Noisy Buggers in the Post-COVID world

Guest Post by Melody Kemp

In my more bizarre moments, I can imagine the cockpit conversation:

‘Hey Bill, there’s the blue and white house. We turn left here’
‘Bob, Copy. Over.’

Of course, it’s nonsense to think that the complexities of aircraft take-offs and landings would depend on visual cues, rather than complex technology, weather and fuel economy.  In fact, it’s the very technology that allows communities to track and identify aircraft and the noise level as they pass overhead.

But I have to admit that, particularly at night, when I see the queue of aircraft waiting to approach, their starboard and port lights blazing into our living room, it’s hard not to go out and shake an impotent fist at the crew.

As I completed this third paragraph, a Jetstar plane flew overhead. I measured the roar at 76DbA, another app told me it was slightly less than 1000 feet above my roof.  As it continues to descend, it passes over the densely populated parts of the city that follow the Brisbane River, including New Farm and Doomben, well known to race goers. What was that old saying about don’t scare the horses?

I work at home. My concentration and the paragraphs I write, come in lumps divided by the passing of planes. Some, like the Flying Doctor prop-jets, make, in objective terms, little noise (around 58dBA), but if one is sensitised to the noise in general, they become yet another psychological hazard. Evidence for aircraft noise exposure being linked to poorer well-being, lower quality of life, and psychological ill health is reflected by the responses to my questions and Facebook comments posted by concerned residents (some are included below)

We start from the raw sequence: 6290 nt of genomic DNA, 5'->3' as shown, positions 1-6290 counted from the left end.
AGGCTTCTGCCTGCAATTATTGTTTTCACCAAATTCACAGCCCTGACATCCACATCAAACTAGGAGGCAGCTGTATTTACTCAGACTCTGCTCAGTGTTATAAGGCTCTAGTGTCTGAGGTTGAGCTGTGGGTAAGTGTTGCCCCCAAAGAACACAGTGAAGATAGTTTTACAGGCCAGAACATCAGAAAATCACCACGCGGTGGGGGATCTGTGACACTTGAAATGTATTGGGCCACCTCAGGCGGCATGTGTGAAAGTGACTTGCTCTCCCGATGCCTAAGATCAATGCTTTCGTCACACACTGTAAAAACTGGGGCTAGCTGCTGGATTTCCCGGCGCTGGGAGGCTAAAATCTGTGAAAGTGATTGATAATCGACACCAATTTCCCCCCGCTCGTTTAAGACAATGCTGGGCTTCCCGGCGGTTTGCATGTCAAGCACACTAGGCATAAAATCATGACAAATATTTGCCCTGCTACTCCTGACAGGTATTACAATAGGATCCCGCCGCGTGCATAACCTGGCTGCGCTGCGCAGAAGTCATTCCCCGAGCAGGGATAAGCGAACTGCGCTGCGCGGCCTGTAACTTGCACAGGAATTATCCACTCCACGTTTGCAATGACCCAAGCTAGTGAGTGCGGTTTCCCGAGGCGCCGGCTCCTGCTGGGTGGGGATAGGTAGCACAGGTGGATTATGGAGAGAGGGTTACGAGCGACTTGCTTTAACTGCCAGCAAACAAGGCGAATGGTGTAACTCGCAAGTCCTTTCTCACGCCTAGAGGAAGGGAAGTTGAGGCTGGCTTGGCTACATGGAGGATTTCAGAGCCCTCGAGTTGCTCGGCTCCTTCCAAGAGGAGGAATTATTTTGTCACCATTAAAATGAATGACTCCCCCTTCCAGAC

Continue reading “Noisy Buggers in the Post-COVID world”

Tinnitus can be a safety hazard

I have tinnitus. There I have outed myself along with 18% of men and 14% of women, according to a research report* from Hearing Research journal published recently. For those unfamiliar with tinnitus it is a persistent buzzing or ringing in one’s ears usually caused by exposure to loud noise. It is relevant to occupational health and safety (OHS) in a number of ways:

  • It needs to be considered in issues of communication
  • Tinnitus can be distracting
  • Tinnitus may be a symptom of poor noise management practices at work.

Human Ear PainThe research study conducted by David Moore and others was focusing on “lifetime leisure music exposure” so workplace noise is mentioned in the report only in passing.

It is common that unless a worker is deaf or seen signing, the default assumption is that everyone’s hearing is undamaged. The research data above shows that the assumption is false.

Login or subscribe to SafetyAtWorkBlog to continue reading.

Just workplace hardship

Yossi Berger writes:

We’re all familiar with the notions of focus and attention, and selective attention.  We’ve all experienced how difficult it can be to attend to target information when background noise is distracting.  The issue can be referred to as the signal-to-noise ratio.

I often find its effects in discussions with managers and workers during workplace inspections.  That is, I hear animated discussions of hazards, of risks, of risk assessments and risk management and various systems and theories.  The conversations over flow with these concepts whilst most of workers’ daily problems aren’t even raised, they don’t reach the level of a signal.

Thankfully in most workplaces, most managers and most workers have not experienced any fatalities.  By far most of them will not have experienced or witnessed a serious injury or serious disease.  Nor have most experienced their local hazards actually seriously hurting anyone.